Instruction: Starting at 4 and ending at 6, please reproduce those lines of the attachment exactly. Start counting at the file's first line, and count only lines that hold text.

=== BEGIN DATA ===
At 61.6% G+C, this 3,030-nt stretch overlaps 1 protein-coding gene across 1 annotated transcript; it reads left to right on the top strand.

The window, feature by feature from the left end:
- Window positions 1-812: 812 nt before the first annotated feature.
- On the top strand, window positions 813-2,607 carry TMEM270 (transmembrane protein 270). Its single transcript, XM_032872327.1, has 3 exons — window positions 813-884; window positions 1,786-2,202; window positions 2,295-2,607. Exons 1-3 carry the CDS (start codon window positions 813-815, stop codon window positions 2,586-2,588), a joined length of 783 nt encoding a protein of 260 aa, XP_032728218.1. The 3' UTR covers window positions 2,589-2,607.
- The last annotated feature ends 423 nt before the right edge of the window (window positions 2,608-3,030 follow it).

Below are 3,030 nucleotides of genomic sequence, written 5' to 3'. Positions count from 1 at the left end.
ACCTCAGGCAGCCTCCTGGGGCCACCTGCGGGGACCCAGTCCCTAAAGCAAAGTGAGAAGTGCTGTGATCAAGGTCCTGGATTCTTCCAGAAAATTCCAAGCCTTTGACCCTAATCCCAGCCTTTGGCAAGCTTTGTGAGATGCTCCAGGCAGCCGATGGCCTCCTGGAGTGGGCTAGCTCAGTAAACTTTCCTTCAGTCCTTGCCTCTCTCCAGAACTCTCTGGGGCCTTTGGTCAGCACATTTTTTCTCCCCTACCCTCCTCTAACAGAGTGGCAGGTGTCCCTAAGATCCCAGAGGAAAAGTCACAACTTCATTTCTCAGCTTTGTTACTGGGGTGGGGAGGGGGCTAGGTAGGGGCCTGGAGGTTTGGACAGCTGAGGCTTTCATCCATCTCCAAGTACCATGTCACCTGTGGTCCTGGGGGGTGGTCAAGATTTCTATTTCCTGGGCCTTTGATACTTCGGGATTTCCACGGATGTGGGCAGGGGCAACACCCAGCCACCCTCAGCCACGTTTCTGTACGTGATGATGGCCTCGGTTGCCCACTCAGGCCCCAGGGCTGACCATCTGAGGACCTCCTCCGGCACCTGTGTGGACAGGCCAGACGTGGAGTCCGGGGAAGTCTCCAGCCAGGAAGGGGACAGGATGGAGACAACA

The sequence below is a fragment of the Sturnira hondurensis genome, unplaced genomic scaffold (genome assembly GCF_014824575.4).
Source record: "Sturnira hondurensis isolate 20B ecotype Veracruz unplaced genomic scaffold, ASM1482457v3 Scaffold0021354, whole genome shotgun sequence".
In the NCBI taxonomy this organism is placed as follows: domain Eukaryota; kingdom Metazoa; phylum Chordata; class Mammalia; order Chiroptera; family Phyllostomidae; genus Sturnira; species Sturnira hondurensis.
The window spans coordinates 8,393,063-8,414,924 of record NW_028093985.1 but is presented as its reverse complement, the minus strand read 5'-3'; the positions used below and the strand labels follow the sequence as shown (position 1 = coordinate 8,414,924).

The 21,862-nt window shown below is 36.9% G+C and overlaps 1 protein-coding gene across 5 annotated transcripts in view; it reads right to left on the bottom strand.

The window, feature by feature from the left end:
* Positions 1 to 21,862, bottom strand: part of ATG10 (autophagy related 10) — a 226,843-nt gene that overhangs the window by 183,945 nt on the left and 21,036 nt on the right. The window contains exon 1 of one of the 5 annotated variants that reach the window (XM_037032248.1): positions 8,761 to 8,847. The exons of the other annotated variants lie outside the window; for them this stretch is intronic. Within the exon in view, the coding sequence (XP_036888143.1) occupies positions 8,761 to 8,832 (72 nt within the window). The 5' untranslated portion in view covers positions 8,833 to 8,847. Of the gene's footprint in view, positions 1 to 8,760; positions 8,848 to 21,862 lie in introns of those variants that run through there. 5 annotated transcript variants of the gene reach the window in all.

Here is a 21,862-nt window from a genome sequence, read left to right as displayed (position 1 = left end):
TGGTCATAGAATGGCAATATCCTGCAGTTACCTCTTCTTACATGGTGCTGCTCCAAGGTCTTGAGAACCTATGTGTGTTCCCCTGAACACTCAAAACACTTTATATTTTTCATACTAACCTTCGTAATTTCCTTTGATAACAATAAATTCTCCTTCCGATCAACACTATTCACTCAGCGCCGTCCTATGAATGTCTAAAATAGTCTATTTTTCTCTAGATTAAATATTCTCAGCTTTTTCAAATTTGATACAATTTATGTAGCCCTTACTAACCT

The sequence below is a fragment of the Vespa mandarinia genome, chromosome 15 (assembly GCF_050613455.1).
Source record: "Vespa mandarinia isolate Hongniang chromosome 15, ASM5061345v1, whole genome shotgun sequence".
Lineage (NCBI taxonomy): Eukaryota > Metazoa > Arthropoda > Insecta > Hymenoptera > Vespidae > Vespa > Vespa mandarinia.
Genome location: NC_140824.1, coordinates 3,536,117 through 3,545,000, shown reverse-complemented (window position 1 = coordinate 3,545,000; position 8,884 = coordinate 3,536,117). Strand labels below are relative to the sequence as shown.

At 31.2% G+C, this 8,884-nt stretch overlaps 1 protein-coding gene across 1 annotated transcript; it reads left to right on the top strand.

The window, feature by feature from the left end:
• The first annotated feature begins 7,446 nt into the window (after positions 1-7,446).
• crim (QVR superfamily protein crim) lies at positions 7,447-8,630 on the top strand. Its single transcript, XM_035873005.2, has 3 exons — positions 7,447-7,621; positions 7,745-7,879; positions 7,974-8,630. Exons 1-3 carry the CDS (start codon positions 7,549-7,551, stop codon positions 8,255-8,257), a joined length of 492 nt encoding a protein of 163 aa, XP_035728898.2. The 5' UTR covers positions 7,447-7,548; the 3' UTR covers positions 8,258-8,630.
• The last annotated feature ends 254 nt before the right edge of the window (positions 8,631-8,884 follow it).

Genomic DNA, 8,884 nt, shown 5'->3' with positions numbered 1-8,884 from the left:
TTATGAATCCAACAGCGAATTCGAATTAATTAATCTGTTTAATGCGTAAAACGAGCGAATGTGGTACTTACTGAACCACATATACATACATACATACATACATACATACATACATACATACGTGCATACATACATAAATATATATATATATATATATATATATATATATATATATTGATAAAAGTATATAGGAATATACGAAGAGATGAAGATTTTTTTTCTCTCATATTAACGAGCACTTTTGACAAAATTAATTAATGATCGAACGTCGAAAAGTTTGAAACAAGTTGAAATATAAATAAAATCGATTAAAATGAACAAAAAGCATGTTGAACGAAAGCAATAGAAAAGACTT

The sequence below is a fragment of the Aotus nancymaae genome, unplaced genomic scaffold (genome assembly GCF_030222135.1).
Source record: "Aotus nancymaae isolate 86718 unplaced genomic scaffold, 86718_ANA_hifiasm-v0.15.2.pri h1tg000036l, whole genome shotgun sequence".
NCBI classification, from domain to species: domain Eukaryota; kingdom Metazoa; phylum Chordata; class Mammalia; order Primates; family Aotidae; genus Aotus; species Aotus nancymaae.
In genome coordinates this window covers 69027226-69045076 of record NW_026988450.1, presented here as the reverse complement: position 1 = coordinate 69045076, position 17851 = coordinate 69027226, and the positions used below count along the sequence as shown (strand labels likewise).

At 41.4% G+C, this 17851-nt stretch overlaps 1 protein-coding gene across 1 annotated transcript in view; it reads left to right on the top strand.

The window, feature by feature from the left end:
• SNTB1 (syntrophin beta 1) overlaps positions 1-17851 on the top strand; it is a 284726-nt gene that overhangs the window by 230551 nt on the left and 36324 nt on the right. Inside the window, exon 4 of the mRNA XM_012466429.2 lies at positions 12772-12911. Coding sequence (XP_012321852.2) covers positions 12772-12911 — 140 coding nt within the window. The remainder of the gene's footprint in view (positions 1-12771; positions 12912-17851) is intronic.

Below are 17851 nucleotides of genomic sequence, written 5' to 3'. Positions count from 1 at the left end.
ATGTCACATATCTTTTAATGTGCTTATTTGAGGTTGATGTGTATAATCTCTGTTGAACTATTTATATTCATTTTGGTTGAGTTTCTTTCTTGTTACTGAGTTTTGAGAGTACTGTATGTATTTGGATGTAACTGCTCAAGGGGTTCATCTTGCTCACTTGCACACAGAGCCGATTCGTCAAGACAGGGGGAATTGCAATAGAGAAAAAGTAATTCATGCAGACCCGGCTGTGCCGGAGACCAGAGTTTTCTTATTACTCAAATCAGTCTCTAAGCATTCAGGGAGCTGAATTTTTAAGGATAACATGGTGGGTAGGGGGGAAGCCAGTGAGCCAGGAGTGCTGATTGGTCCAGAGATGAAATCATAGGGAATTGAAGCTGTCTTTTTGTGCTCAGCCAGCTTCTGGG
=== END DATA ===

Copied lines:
- On the top strand, window positions 813-2,607 carry TMEM270 (transmembrane protein 270). Its single transcript, XM_032872327.1, has 3 exons — window positions 813-884; window positions 1,786-2,202; window positions 2,295-2,607. Exons 1-3 carry the CDS (start codon window positions 813-815, stop codon window positions 2,586-2,588), a joined length of 783 nt encoding a protein of 260 aa, XP_032728218.1. The 3' UTR covers window positions 2,589-2,607.
- The last annotated feature ends 423 nt before the right edge of the window (window positions 2,608-3,030 follow it).

Below are 3,030 nucleotides of genomic sequence, written 5' to 3'. Positions count from 1 at the left end.